• TD Box: Target Designation boxes on the screen appear to show each target on the ground and in the air. These boxes assist you in visually finding and tracking targets, based on the radarís electronic sightings.
  • Laser TD Box: A box illustrates the radarís line of sight to a laser designation point on the ground.
  • TLL: Short for Target Location Line, the TLL appears on the edge of the HUD when a target has moved outside the frame of the HUD. The line is drawn from the center of the HUD to the edge and remains in place until the target is destroyed or moves back inside the viewing frame of the HUD.
  • Pitch Ladder: A series of horizontal lines and numbers indicate the degree off of horizontal in which the plane is headed. A reading of "-90" is straight down.

In NAV Mode, the following information is displayed in the alphanumeric data at the bottom of the HUD:

Alphanumeric Contents

Left Side

Right Side

Thrust (%)

Range to Air Target (nm)

Current Gravity (G)

Waypoint Range (nm)

HUD Mode

Time to Waypoint (Min)

SRM Mode

SRM Mode assists the pilot in finding and locking short-range missiles on enemy targets. It is used for weapons with ranges up to five miles. These weapons include AIM-9 Sidewinder, Shafrir 2, and the Pythons.

[{Art: ##: HUDSRM} 1. Gun Cross, 2. Waypoint Cue, 3. TOT Caret, 4. Speed to Waypoint Caret, 5. TD Box, 6. Laser TD Box, 7. TLL, 8. Pitch Ladder]

In SRM mode, these symbols are added to the HUD:

  • Gun Cross: A cross indicates where the internal gun is aimed.
  • Waypoint Caret: A caret below the heading scale marks the heading needed to reach the next waypoint.
  • AA TD Box: A box on the screen shows the air target that the radar has acquired.
  • Target Range Scale: A line next to the altitude meter brackets the maximum and minimum range of the missile.
  • Target Range Caret: Next to the target range scale, a small caret shows where the target is located inside that range.
  • Rmin and Rmax: Two hash marks on the range scale denote the maximum and minimum distances at which the selected missile can be launched at this target.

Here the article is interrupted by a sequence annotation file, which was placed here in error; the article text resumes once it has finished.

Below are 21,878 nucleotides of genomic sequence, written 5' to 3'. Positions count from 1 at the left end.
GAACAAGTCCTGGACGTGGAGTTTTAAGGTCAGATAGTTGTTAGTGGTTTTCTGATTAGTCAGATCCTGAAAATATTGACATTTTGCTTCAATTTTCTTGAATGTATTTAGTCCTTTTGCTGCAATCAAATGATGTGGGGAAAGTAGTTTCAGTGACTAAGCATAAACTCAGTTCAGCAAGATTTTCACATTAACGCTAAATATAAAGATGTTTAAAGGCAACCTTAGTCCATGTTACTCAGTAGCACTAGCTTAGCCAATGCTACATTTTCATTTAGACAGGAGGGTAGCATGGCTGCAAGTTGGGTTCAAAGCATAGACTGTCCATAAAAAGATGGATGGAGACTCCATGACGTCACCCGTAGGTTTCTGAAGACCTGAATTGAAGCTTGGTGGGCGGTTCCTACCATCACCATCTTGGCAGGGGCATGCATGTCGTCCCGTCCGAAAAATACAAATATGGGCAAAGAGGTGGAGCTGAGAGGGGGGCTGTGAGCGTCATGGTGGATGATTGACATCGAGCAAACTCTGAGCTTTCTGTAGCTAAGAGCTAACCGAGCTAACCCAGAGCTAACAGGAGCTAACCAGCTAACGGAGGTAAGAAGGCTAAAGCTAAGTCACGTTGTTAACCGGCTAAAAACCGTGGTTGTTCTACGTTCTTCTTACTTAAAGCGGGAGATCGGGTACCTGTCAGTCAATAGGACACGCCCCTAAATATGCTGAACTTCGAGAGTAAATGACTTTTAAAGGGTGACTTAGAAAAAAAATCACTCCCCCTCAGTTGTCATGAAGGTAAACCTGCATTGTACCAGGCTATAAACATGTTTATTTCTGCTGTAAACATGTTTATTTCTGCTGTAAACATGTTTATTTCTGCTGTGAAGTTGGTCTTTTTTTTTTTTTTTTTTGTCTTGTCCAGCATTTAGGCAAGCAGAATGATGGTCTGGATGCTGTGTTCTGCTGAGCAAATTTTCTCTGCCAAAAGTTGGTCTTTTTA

• ASE: A circle in the center of the HUD, the Allowable Steering Error indicator represents the zone in which the missile warhead is seeking targets. To launch a weapon, steer the aim dot into this circle and check to see if the target range caret is inside the target range scale.
  • Aim Dot: A small dot shows the possible off-boresight angle for launching the missile. If the aim dot is inside the ASE circle, it is likely that a launched missile will hit the target. If the dot is outside the circle, it will probably miss.
  • IR Seeker Symbol: A diamond symbol shows the selected missileís current line of sight. When the missile has no target, it floats across the HUD, scanning for targets. When it acquires a target, the diamond appears inside the AA TD Box for that target.
  • Shoot Cue: A caret appears underneath the IR seeker diamond when all of the launching parameters for the missile have been met, and a hit is likely.

Alphanumeric Contents

Left Side

Right Side

Thrust (%)

Range to Air Target (nm)

Current Gravity (G)

Aspect Angle (degrees) OR if target acquired with heat seeker, then AUD to indicate audio tone

Selected Weapon and Remaining Stores

Time to weapon impact (Min)

MRM Mode

MRM Mode is used for arming and launching missiles against targets at ranges over five miles. Radar data is fed into the computer which displays the information on the HUD that you can use to launch AIM-7 and AIM-120 missile types.

[{Art: ##: HUDMRM} 1. Gun Cross, 2. Waypoint Caret, 3. AA TD Box, 4. Target Range Scale, 5. Target Range Caret, 6. Rmin and RMax, 7. ASE, 8. Aim Dot]

In MRM Mode, the following special information appears on the HUD:

  • Gun Cross: A cross indicates where the internal gun is aimed.
  • Waypoint Caret: A caret under the heading scale shows where to turn to reach the next waypoint.
  • AA TD Box: A box shows where the target is located inside the HUD frame. In the box, you can visually acquire the target that has been locked by the radar.
  • Target Range Scale: A line next to the altitude meter brackets the maximum and minimum range of the missile.
  • Target Range Caret: Next to the target range scale, a small caret shows where the target is located inside that range.
  • Rmin and Rmax: Two hash marks on the range scale denote the maximum and minimum distances at which the selected missile can be launched at this target.